Tajikistan actually tops the list, spending $12.27 for the incremental costs of clean energy for every $10,000. But Wheeler noted that might be an anomaly because the country underwent a civil war. A push in hydro development in 1992-1993 might have been a restart of war-idled energy capacity rather than new development, he noted.
Iceland is the only high-income country in the top 10 list. With a gross domestic product per capita of $29,752, the country spends $11.56 per person annually -- mostly on geothermal power. But the Kyrgyz Republic, with a per capita GDP of just $1,634, has spent only slightly less -- $11.22 per person.
Wheeler said he purposely included the controversial energy sources hydro and nuclear. While environmental groups fighting for action on climate change don't like to include those options, Wheeler said he felt it was important to look simply at what sources produce low or zero emissions. At the same time, he argued, despite the safety risks and environmental hazards posed by nuclear and large hydro, respectively, the climate would be in far worse condition had countries not developed those sources.
"They're a huge part of this story," Wheeler said. "If poor countries hadn't gone down that road, our carbon emissions would be now far higher than they are, and it would be growing every day much worse than it is." He also didn't try to tease out a country's motive for developing low-carbon energy, since in virtually every case, it had little or nothing to do with climate change.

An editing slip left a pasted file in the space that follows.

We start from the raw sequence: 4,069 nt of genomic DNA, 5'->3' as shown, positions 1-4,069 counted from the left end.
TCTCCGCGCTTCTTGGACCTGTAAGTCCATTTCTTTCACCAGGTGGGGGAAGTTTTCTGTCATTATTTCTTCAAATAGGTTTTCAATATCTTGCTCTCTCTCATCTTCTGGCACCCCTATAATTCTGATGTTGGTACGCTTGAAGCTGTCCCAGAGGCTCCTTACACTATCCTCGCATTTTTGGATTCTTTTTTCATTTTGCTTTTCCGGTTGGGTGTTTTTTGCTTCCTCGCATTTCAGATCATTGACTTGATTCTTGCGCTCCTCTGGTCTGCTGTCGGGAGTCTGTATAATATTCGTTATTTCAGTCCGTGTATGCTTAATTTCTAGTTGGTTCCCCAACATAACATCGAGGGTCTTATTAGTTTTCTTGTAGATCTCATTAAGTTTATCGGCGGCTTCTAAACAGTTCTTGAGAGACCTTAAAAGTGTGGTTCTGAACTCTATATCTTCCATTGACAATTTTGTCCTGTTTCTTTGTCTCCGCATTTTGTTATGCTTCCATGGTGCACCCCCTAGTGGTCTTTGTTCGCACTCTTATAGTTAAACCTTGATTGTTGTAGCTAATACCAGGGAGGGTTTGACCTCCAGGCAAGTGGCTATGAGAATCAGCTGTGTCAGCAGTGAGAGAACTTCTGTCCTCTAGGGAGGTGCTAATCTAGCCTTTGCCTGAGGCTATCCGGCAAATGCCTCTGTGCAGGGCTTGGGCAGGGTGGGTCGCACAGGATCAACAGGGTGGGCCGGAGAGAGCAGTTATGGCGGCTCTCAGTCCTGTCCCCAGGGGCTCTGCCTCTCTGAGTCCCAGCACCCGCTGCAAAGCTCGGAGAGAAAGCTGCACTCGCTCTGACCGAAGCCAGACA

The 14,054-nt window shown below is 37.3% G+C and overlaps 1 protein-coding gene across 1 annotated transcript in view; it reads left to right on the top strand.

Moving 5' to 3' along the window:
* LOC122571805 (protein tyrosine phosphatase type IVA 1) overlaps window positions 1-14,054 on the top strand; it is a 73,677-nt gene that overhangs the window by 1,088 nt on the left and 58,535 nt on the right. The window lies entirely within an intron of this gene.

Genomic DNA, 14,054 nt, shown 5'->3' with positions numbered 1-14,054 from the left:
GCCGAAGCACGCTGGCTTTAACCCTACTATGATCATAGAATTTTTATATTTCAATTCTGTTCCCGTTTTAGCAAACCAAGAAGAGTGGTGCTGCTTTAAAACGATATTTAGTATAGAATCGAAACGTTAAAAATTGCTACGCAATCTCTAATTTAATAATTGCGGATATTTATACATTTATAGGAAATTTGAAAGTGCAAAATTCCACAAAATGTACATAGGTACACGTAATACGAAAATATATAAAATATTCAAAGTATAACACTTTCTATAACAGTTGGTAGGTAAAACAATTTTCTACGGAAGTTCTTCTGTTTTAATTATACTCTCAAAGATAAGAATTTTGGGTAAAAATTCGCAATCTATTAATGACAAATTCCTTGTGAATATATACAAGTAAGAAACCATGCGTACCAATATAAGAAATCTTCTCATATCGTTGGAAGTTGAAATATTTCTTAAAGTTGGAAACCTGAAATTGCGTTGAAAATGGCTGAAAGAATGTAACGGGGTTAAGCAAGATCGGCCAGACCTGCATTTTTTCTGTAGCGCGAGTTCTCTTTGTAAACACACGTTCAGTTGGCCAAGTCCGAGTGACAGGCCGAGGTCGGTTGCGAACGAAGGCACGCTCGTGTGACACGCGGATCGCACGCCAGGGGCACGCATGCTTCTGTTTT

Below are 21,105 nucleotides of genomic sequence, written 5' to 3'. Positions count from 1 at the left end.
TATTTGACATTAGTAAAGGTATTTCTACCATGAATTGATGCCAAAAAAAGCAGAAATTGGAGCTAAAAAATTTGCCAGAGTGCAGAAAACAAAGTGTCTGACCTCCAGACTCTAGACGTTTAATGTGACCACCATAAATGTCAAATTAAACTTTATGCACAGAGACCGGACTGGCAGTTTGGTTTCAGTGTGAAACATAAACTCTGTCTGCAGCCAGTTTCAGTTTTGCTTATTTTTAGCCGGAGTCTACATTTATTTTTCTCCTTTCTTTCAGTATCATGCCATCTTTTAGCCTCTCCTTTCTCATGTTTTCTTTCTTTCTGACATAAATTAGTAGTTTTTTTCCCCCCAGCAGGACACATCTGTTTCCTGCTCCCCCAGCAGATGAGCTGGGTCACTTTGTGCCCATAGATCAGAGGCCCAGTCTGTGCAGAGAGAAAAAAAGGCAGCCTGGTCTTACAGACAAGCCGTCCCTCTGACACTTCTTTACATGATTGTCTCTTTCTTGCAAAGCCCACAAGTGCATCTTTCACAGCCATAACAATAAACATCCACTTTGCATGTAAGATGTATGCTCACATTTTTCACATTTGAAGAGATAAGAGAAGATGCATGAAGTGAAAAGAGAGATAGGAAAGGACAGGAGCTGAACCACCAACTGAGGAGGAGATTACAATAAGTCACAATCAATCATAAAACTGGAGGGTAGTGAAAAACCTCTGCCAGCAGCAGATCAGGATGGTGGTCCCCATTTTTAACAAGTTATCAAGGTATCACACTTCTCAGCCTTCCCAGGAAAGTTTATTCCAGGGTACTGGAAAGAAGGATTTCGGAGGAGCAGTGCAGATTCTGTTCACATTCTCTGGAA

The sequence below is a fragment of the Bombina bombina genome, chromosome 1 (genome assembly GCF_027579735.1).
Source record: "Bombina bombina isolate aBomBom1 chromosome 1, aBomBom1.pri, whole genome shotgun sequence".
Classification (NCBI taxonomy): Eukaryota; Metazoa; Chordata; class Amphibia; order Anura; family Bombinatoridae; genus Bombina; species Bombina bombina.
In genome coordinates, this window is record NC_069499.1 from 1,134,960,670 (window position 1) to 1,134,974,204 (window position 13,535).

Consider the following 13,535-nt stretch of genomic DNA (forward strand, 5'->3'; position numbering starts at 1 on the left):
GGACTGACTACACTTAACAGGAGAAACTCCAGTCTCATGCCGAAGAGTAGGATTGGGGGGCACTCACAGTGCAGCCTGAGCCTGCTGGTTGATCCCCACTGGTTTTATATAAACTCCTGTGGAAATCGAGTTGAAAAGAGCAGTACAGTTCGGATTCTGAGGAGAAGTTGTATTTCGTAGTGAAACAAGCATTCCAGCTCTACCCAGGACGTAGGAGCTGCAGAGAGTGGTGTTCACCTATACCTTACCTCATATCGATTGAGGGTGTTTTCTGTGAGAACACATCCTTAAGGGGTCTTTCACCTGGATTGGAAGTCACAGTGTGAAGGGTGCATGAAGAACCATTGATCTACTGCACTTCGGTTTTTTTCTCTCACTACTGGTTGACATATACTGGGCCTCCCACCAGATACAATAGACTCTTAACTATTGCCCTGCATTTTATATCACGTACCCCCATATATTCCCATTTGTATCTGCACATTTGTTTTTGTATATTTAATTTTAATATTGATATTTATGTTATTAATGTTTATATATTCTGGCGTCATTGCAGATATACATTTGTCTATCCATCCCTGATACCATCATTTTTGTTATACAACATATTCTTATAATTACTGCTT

Flying under the accounting radar
Derek Scissors, a research fellow in the Asian Studies Center at the Heritage Foundation, questioned whether looking at the past decades is a useful comparison, particularly for hydro development, since industrialized countries like the United States built their dams decades ago.
But he also objected to thinking about the climate debate, or the spending necessary to reduce emissions, in terms of developed versus developing countries. Rather, he said, the discussion should be among major emitters of the past, present and future.
"Why would we think that one country should spend as much on clean energy as another country? Why should a country with low emissions do as much?" he said. "It starts from a false premise that the discussion is developing versus developed, which is just another way of saying rich versus poor. But that's not how to address the problem. That just immediately starts this as a redistribution effort."
Wheeler said he also thinks the equity argument needs to be put to rest, but that countries like the United States need to realize that long-held arguments that China is not doing enough to mitigate greenhouse gas emissions don't hold water. He noted that the 94 cents per $10,000 average income that China spent compared to America's 44 cents looks like an even wider gap when the income is factored in. China's average GDP per capita for that time period was $2,860, while the United States' was $37,640.
"What I see is, I have a really rich country that seems to be spending less than 20 percent per unit of income that what China is spending. There's no possible way I can judge that as reasonable," Wheeler said.
Developing countries as whole, he said, "have been doing a lot all along. We just haven't been doing the accounting right."